What D&G&Family let me get away with set me up for failure with future editors. I didn’t realize my first writing job would be the freest I’d ever get. At the time, I thought this was simply due to my genius. That I deserved it!
My space in D&G grew. Eventually I was let loose backstage at their shows, interviewing models and harassing guests to my liking. Stefano and Domenico were lovely and polite anytime they’d run into me doing something insane with their branding. “Your dress is great, what is it?” Domenico asked me once-I was in a transparent lace slip with visible underwear. “It’s an American Apparel ripoff of one of your designs.” Hah! He exclaimed–“I love it!”
The crazier I got the more invites arrived in my mailbox. One Christmas, I got to be a guest at a (very fucking exclusive) dinner party in their Milanese apartment. I never figured out if it was Stefano’s or Domenico’s place but the decor was straight out of a mafia flick on NETFLIX!
I got so trashed that night I knocked into a server, spilling his tray of champagne all over a priceless carpet. I then rolled around in the puddle, “dancing the stain away.” That made me nauseous so I booked it downstairs to vomit into a black and gold toilet. Minutes later I left the party with a purse full of D&G cosmetics I snagged off the marble sink.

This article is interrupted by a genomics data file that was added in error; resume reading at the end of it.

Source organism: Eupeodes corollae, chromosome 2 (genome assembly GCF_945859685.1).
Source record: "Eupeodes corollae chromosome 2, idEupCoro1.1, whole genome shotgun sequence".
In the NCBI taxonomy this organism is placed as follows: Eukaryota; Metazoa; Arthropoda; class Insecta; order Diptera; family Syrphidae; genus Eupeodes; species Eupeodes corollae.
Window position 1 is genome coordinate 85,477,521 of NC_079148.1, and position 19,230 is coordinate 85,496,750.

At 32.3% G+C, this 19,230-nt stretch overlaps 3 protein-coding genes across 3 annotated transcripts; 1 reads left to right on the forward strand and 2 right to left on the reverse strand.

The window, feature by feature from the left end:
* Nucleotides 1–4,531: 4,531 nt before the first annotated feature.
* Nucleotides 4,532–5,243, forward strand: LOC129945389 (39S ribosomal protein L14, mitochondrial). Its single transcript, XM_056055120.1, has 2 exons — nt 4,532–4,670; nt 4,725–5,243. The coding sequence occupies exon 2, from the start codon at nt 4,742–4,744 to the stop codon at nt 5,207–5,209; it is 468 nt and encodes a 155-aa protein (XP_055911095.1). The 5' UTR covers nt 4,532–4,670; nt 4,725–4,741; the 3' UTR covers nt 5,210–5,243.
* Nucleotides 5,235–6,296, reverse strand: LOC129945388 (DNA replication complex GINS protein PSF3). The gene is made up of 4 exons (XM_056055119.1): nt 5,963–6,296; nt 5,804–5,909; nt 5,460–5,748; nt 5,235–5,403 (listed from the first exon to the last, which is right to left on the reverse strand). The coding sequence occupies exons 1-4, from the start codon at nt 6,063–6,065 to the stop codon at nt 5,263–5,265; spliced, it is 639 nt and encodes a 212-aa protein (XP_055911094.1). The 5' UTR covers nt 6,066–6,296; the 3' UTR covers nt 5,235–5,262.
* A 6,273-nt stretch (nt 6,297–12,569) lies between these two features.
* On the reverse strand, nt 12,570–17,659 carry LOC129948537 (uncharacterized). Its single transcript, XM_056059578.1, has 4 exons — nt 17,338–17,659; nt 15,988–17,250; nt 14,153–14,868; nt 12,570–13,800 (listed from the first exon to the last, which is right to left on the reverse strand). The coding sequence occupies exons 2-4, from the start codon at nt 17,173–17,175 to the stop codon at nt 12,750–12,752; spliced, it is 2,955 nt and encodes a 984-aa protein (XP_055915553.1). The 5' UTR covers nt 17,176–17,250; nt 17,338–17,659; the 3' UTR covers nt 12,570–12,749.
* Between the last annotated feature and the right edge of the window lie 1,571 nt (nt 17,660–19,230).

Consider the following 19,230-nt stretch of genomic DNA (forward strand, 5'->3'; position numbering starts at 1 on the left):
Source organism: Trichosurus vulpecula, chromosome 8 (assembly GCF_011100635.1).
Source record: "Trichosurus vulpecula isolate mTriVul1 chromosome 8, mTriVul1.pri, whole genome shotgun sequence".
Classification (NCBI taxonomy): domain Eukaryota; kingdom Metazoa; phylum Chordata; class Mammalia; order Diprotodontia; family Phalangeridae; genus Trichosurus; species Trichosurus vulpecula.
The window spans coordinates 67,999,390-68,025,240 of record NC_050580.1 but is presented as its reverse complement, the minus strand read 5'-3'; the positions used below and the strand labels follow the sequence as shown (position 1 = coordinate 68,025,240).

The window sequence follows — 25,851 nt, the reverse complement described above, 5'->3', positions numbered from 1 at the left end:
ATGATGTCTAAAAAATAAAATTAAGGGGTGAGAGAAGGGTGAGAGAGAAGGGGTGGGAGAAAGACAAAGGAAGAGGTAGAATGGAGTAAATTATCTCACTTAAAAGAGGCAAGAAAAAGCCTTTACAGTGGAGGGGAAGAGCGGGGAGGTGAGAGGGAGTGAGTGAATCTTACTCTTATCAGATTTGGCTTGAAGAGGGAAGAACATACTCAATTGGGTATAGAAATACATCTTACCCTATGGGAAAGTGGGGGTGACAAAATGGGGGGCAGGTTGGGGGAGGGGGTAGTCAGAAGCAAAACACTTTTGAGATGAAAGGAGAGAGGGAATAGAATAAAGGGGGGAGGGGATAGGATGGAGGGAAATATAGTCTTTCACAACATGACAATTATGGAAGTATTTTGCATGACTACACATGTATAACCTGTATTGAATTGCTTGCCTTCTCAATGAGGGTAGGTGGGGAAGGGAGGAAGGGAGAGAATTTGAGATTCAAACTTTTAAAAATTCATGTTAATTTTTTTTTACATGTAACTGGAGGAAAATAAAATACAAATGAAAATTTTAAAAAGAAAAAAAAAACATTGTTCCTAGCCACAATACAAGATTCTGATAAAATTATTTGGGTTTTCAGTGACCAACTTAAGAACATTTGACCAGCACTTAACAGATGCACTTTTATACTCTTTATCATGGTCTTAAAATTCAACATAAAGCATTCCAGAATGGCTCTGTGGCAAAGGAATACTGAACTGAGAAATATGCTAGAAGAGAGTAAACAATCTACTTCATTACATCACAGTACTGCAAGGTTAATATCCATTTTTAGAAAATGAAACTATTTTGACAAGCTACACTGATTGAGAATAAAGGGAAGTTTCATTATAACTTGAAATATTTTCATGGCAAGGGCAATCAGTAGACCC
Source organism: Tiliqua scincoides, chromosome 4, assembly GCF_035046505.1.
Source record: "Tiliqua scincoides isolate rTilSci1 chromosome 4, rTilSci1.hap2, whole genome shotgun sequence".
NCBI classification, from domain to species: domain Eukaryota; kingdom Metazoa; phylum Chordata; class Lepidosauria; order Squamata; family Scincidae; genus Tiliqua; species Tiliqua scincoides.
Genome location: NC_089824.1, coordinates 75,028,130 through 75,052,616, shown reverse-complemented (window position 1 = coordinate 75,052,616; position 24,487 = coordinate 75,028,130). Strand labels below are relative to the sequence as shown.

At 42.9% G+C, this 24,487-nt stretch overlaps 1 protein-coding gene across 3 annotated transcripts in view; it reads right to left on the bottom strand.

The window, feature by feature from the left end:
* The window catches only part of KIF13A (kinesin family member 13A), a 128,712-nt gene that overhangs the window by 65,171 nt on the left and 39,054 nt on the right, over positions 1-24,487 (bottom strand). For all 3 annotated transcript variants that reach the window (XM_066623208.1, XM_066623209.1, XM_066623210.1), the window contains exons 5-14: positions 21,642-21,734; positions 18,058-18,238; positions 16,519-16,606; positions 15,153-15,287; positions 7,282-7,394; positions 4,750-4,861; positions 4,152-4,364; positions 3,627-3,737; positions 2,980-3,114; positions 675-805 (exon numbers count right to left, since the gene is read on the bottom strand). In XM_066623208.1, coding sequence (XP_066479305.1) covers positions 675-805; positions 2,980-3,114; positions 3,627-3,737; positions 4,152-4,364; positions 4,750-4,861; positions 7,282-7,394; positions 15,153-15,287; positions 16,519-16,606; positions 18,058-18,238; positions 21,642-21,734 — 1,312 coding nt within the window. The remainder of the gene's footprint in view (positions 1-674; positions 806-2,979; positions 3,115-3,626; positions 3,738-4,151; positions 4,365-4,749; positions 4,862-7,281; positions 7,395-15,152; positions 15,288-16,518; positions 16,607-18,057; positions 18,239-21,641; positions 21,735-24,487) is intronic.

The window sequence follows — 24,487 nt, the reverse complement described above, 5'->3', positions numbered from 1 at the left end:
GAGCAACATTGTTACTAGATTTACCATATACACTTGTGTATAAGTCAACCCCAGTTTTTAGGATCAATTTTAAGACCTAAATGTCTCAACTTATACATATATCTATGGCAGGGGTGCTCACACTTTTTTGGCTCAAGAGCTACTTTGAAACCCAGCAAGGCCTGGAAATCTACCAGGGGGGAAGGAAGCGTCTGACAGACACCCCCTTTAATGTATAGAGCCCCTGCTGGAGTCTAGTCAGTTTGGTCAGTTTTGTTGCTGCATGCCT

The next day I woke up smelling like “The One,” covered in golden bronzer, scared for my life. I was certain I’d be fired–ruined! I opened my email while covering my eyes partially with my hands, expecting a horror show. Instead, I found myself tagged in an article, written by a SWIDE editor, describing the whole fiasco. They thought it was funny.
As I read the piece I cried, feeling adored and appreciated!
Or was I just surrounded by people used to bad behavior with no consequences?
Of course I always considered my brand of “behaving badly” to be charming and cute, but let’s face it: what I did wouldn’t fly in the States.
I left on good terms to write for other magazines. I learned that the “freedom” D&G gave me as a writer wasn’t on account of my brilliance but simply on their tendency to neglect details or avoid checking their content for offensive material. Speaking of offensive, from the outside I started noticing their runways were sprinkled with designs based on “tradition” in the south of Italy aka slavery.
Then, it was discovered they were evading taxes. Of course, the case got settled because it always does for the rich. I was stupid to think they would actually get in trouble! So I wrote an article about it for VICE. Something like: “How Will Dolce&Gabbana Fare In Jail” -my editor was appaled. “Don’t fuck with them” he said. I trashed it.